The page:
One time or another you have probably encountered what astronomers refer to as the “Moon illusion.” Moon illusion is an optical illusion which causes the Moon to appear larger near the horizon than it does higher up in the sky. It has been known since ancient times and recorded by various cultures. It also glows more orange when it’s low to the sky.
But despite the fact that people have been observing this illusion for thousands of years, we still don’t have a concrete explanation for it. One belief is that the Moon’s light travels a longer distance through the atmosphere. As it travels along this long path, the shorter, bluer wavelengths of light are scattered away, leaving the longer, redder wavelengths. And our Earth’s atmosphere, dust, or pollution can also deepen this red color.
Using the famous Big Dipper you can observe another type of Moon illusion. This week at dusk you’ll easily be able to find the Dipper almost directly overhead. Now, look at Dubhe and Merak, the so-called “Pointer Stars” at the end of the Dipper’s bowl and try to imagine eleven full Moons lined up in the space between them. Maybe you could squeeze four or five in, but eleven? And yet, in our sky, the Moon measures a half degree across, while the Pointers are separated by 5½-degrees.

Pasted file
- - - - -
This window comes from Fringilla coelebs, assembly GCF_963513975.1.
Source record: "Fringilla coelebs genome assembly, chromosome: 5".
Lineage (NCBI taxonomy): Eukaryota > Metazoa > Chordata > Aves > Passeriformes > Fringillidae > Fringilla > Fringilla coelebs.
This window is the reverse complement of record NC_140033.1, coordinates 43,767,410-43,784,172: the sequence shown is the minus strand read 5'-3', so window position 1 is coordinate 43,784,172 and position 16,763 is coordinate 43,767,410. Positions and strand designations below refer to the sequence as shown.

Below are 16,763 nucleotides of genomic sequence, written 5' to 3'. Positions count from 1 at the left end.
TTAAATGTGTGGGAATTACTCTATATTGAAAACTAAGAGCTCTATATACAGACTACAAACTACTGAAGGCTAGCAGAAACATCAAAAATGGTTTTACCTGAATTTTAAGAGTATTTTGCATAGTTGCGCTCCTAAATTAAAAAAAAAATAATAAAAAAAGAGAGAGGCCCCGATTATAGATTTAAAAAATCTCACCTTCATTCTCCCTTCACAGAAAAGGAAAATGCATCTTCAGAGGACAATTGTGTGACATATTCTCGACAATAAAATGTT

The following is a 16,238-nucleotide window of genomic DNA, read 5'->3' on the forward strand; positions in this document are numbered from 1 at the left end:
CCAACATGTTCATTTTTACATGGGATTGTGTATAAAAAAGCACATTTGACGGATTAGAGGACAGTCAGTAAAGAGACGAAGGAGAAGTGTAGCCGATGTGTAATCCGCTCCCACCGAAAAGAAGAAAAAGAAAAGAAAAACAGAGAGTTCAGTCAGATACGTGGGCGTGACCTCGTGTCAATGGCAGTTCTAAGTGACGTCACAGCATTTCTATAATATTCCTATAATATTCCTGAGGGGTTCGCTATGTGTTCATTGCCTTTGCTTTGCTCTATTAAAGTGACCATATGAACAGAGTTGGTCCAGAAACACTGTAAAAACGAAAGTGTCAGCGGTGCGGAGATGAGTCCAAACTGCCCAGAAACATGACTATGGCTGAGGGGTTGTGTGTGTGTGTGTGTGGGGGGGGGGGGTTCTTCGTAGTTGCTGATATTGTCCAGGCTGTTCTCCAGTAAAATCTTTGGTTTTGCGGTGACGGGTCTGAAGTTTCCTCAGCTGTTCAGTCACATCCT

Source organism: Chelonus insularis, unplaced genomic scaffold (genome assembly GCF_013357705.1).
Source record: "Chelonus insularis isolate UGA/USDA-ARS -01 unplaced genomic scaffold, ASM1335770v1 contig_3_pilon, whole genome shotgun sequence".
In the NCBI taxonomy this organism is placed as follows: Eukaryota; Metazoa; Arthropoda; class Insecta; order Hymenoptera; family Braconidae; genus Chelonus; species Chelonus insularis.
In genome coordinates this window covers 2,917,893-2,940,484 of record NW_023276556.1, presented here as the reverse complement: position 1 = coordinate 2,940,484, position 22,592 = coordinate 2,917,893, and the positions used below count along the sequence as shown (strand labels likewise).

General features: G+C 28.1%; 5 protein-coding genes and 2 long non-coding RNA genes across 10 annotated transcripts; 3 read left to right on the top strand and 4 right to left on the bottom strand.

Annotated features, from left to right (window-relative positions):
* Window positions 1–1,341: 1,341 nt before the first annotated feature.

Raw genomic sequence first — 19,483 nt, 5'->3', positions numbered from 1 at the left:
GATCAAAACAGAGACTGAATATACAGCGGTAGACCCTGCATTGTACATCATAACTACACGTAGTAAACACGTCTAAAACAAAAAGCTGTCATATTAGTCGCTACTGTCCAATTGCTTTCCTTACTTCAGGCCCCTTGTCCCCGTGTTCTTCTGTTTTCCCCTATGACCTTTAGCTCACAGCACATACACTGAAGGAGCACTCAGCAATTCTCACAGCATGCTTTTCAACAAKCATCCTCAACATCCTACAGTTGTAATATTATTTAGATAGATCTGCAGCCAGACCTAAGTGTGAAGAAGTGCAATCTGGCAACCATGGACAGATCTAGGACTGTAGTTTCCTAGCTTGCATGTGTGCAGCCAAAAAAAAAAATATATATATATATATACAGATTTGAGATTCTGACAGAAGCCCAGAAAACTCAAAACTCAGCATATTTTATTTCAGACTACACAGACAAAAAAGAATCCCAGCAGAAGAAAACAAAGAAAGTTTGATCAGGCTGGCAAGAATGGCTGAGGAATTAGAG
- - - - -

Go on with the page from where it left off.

So yes, (as Goldilocks might say), eleven would fit “just right!”
Bright things in the sky seem to look bigger than they really are. Artists seem to know this, whether consciously or not, and always seem to drastically exaggerate the Moon’s size in their paintings. And yet, if the Moon were accurately depicted true to scale, it would be mistaken for a very bright star.
Interestingly, when the very first Zeiss planetarium projectors were built in the 1920s, both the Sun and Moon were designed to subtend exactly ½-degree when projected on their hemispherical screen, commonly called a dome. But to the eye they appeared much too small compared to the actual Sun and Moon. So the Zeiss technicians ended up doubling their size to make them appear more realistic; a practice which continues to this day in all planetariums.
Joe Rao is an esteemed astronomer who writes for Space.com, Sky & Telescope and Natural History Magazine. Mr. Rao is a regular contributor to the Farmers' Almanac who serves as an associate lecturer for the Hayden Planetarium in New York City.